Nothing evolves by accident and as we are only one of two species of the planet where the female goes through menopause (the other species are Killer Whales), there should bean evolutionary explanation as to why this would happen later in life.

The grandmother hypothesis poses that older women who are more likely to have birth complications, add value to their family through wisdom that they have acquired during life, child care and support their already created genetic line whilst being protected from the risks of later life pregnancy [8].

So what do pre-industrial people eat?

Definitely not biscuits, pizza and donuts.

Aside from this obvious point, the answer is a lot of different things depending upon the environment but also with some commonalities.

People living closer to the equator have more access to year-round edible plants in the form of fruits or vegetables. A well-studied example is the Kitavans of Papua New Guinea. The Kitavans eat a very high carbohydrate diet comprised primarily of root vegetables supplemented with coconuts and fish, and they suffer low rates of chronic disease common in western countries [9].

People living further away from the equator don’t have access to year-round plants tend to have diets based largely on animals. The Sami of Finland (some of whom still live ancestral lives) herd reindeer and live primarily on their meat and organs, supplemented occasionally with plants that are seasonally available.The Sami who continue to live the traditional lifestyle suffer low rates of chronic disease but this is now a growing problem as more Sami start to consume a more industrialised diet [10].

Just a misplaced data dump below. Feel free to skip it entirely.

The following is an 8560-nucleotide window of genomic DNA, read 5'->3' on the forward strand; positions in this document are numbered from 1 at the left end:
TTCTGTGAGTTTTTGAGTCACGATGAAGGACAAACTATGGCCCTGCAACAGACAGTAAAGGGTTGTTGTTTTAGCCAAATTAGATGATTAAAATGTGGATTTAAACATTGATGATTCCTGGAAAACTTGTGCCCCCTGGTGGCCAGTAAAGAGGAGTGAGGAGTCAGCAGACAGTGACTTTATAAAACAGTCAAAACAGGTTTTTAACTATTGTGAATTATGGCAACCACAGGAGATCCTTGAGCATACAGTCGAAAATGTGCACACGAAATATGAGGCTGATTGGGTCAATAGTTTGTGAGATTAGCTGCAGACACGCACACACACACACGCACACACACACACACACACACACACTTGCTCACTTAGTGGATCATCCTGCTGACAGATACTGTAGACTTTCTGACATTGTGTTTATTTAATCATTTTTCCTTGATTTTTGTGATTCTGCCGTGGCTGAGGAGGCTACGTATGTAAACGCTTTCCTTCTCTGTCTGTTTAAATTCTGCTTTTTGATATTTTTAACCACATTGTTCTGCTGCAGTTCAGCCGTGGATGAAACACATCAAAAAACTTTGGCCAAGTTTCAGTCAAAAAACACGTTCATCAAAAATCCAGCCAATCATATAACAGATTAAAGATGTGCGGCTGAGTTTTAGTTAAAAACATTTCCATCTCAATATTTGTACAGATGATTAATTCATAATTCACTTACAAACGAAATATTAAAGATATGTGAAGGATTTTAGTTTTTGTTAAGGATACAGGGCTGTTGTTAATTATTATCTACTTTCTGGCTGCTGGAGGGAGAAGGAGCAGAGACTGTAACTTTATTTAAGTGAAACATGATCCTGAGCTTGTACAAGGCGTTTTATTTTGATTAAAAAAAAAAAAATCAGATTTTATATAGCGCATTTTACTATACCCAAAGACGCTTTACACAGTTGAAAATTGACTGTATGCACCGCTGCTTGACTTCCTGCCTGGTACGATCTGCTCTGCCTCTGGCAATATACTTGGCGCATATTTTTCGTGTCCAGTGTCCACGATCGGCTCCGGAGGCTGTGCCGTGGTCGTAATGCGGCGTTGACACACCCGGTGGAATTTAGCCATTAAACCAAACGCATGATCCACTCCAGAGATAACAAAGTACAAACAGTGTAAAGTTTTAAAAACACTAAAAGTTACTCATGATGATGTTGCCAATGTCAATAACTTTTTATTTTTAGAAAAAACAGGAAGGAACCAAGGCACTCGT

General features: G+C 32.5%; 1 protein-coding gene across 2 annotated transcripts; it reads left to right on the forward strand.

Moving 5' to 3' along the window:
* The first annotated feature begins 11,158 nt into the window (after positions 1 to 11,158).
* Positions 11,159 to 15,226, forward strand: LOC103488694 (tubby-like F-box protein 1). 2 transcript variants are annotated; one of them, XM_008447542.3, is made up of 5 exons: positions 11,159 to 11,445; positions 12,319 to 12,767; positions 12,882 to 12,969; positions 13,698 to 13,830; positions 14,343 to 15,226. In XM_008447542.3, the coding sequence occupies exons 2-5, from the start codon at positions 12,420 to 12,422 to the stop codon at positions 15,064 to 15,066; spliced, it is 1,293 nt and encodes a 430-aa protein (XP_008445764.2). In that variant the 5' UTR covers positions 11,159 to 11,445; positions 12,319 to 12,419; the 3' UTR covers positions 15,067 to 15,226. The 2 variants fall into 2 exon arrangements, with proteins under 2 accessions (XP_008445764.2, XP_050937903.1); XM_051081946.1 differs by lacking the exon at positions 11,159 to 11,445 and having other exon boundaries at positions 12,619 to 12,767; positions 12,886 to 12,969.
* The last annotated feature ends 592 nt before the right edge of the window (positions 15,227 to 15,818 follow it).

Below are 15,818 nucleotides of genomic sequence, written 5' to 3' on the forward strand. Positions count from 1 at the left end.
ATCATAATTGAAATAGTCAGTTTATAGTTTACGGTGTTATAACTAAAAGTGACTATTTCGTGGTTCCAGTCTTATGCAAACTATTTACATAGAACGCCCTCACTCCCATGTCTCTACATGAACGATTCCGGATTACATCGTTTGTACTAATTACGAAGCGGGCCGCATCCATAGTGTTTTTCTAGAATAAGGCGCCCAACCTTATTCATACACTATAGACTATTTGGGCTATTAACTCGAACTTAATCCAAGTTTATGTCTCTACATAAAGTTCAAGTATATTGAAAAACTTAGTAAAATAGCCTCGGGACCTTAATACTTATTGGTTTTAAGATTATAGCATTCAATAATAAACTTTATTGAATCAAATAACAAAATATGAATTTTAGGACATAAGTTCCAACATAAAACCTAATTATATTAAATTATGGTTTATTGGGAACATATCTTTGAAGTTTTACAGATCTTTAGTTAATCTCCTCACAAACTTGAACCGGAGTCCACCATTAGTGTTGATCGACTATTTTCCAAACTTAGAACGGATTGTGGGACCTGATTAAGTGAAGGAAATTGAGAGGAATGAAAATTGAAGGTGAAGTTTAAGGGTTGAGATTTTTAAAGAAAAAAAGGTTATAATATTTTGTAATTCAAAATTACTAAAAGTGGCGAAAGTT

There are no examples of traditional cultures eating no animal products and no plants. In fact, the trend tends to be where one food type is abundant; the opposite tends to be more prised. There are also several anatomical adaptations confirming human beings as omnivores which covered in a separate blog.

Whether more plant or more animal, all pre-industrial diets are comprised of whole foods. Refined foods like flour, sugar and seed oils that are abundant in western diets today didn’t exist without the industry to create them.

So should we live like pre-industrial people?

In short – no.

No one alive today would be supportive of a 50% child mortality rate, or a 10% homicide rate, an infected wound would likely result in death, a broken limb and you’re probably toast, a famine and your families finished, or a snake bite with no antidote [11,12,13].

However, we live in a wonderful time where we can have all the benefits of modern healthcare and industry and still choose to observe what environment we were likely to have evolved in and mimic our ancestor’s nutrition to achieve our optimal health.

What about evidenced-based nutrition?

Nutrition science has come a long way since the days of Weston A. Price and we now have some good scientific data to support or detract from the observed hypothesis.

This is great. However, though the scientific process is perfect, the human beings who carry it out and are still prone to bias, fallibilities, and prejudice.

This statement is not meant to take away from the evidence we have, but to acknowledge the fact that all evidence is limited – this particularly applies to nutrition. Not using evolution to contextualise the nutritional data would be like rocket science without the theory of relativity.